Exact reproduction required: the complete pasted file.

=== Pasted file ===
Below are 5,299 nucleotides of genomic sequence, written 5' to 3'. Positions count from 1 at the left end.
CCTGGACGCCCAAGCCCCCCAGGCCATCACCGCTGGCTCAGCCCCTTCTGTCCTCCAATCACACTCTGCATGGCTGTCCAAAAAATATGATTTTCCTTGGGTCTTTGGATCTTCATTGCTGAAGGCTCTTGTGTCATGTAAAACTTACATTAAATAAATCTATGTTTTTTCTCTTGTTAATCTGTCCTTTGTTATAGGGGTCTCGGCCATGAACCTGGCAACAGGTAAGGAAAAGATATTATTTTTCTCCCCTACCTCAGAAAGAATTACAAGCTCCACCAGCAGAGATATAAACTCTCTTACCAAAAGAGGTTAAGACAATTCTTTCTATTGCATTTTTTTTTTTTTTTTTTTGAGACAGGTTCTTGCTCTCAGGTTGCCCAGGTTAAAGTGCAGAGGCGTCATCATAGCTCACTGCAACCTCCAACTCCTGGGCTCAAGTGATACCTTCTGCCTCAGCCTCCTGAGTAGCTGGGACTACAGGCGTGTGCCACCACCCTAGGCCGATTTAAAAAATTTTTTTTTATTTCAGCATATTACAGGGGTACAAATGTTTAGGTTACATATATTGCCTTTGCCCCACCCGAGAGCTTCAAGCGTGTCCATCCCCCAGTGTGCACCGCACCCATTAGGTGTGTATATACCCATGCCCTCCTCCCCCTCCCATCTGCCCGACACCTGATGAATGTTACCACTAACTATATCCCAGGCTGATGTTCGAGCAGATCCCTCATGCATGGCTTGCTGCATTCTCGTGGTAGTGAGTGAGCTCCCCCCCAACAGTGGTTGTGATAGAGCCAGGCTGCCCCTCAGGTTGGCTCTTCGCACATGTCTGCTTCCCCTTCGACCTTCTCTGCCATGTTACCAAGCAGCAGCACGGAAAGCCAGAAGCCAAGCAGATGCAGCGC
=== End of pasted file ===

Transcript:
Below are 5,299 nucleotides of genomic sequence, written 5' to 3'. Positions count from 1 at the left end.
CCTGGACGCCCAAGCCCCCCAGGCCATCACCGCTGGCTCAGCCCCTTCTGTCCTCCAATCACACTCTGCATGGCTGTCCAAAAAATATGATTTTCCTTGGGTCTTTGGATCTTCATTGCTGAAGGCTCTTGTGTCATGTAAAACTTACATTAAATAAATCTATGTTTTTTCTCTTGTTAATCTGTCCTTTGTTATAGGGGTCTCGGCCATGAACCTGGCAACAGGTAAGGAAAAGATATTATTTTTCTCCCCTACCTCAGAAAGAATTACAAGCTCCACCAGCAGAGATATAAACTCTCTTACCAAAAGAGGTTAAGACAATTCTTTCTATTGCATTTTTTTTTTTTTTTTTTTGAGACAGGTTCTTGCTCTCAGGTTGCCCAGGTTAAAGTGCAGAGGCGTCATCATAGCTCACTGCAACCTCCAACTCCTGGGCTCAAGTGATACCTTCTGCCTCAGCCTCCTGAGTAGCTGGGACTACAGGCGTGTGCCACCACCCTAGGCCGATTTAAAAAATTTTTTTTTATTTCAGCATATTACAGGGGTACAAATGTTTAGGTTACATATATTGCCTTTGCCCCACCCGAGAGCTTCAAGCGTGTCCATCCCCCAGTGTGCACCGCACCCATTAGGTGTGTATATACCCATGCCCTCCTCCCCCTCCCATCTGCCCGACACCTGATGAATGTTACCACTAACTATATCCCAGGCTGATGTTCGAGCAGATCCCTCATGCATGGCTTGCTGCATTCTCGTGGTAGTGAGTGAGCTCCCCCCCAACAGTGGTTGTGATAGAGCCAGGCTGCCCCTCAGGTTGGCTCTTCGCACATGTCTGCTTCCCCTTCGACCTTCTCTGCCATGTTACCAAGCAGCAGCACGGAAAGCCAGAAGCCAAGCAGATGCAGCGC